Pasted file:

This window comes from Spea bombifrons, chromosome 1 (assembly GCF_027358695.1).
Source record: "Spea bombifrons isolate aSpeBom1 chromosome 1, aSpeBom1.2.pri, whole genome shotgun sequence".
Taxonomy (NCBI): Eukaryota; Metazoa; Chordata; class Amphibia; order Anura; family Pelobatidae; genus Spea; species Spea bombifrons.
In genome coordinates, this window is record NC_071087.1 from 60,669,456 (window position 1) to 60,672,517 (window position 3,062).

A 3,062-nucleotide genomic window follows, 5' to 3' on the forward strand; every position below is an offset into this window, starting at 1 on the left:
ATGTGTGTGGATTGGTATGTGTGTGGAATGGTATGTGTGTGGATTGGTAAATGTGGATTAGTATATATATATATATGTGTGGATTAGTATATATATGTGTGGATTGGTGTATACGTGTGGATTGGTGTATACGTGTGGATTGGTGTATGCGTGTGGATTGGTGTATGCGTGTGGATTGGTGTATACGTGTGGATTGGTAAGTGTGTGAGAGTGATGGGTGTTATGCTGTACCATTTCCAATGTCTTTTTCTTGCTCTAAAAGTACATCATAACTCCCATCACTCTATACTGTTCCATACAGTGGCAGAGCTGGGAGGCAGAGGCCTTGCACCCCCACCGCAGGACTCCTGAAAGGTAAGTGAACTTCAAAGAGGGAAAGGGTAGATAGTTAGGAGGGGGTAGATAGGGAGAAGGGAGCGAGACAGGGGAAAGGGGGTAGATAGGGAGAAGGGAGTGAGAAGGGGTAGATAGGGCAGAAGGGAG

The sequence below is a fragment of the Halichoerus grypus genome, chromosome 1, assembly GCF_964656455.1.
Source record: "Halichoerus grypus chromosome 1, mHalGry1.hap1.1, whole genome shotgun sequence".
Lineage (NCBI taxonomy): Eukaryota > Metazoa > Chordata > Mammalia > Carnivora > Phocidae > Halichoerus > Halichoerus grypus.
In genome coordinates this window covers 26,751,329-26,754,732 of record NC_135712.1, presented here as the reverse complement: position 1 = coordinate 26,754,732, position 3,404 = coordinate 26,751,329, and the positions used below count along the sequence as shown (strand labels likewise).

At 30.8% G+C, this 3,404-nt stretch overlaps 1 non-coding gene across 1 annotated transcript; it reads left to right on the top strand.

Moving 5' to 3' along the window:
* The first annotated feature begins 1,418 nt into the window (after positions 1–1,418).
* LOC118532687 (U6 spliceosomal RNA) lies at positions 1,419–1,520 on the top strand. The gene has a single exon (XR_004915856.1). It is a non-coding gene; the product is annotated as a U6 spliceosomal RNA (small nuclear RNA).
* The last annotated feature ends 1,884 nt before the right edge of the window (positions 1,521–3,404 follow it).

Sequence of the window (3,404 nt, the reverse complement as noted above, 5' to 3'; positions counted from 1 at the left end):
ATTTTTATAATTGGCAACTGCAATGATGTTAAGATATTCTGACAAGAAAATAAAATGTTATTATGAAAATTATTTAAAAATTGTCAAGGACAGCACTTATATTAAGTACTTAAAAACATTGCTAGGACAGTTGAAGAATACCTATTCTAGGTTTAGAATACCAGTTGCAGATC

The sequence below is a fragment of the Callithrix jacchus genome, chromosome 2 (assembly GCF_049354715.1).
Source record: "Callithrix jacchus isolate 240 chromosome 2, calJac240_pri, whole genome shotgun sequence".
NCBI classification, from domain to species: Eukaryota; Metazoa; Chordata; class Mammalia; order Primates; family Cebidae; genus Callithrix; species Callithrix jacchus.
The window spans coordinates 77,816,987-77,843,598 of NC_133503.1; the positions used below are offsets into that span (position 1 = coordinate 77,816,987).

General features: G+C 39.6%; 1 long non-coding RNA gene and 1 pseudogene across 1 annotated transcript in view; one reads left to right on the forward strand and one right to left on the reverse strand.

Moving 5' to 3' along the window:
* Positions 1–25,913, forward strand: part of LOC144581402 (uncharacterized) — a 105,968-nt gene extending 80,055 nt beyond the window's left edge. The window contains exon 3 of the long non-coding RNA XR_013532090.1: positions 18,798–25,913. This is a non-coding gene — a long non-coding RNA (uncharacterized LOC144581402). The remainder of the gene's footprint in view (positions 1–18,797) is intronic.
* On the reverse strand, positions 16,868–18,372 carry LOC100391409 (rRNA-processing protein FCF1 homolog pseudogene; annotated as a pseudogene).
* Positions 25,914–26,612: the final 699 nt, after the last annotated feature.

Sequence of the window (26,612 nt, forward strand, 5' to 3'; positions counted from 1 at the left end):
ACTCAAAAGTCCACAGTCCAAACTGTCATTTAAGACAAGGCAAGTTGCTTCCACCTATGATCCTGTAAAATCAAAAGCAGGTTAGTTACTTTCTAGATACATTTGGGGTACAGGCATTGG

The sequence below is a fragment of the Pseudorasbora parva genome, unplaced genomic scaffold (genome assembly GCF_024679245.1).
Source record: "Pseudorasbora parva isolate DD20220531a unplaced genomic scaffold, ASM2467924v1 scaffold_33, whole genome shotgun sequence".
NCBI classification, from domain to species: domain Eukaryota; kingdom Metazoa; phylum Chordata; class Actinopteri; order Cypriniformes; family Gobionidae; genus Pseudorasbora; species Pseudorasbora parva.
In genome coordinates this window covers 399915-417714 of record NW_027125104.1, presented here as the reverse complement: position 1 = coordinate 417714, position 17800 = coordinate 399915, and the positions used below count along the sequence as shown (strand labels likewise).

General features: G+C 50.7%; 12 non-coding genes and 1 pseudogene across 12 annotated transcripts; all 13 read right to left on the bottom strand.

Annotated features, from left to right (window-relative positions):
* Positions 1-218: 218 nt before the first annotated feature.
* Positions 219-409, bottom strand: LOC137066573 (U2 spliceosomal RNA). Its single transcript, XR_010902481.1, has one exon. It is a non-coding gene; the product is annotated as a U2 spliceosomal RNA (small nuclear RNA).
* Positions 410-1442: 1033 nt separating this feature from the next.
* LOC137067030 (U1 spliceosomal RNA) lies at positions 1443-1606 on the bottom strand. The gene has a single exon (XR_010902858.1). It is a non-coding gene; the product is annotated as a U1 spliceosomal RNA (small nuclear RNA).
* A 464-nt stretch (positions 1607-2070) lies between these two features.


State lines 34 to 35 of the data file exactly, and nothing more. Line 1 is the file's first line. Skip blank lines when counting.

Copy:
Annotated features, from left to right (window-relative positions):
* Positions 1-218: 218 nt before the first annotated feature.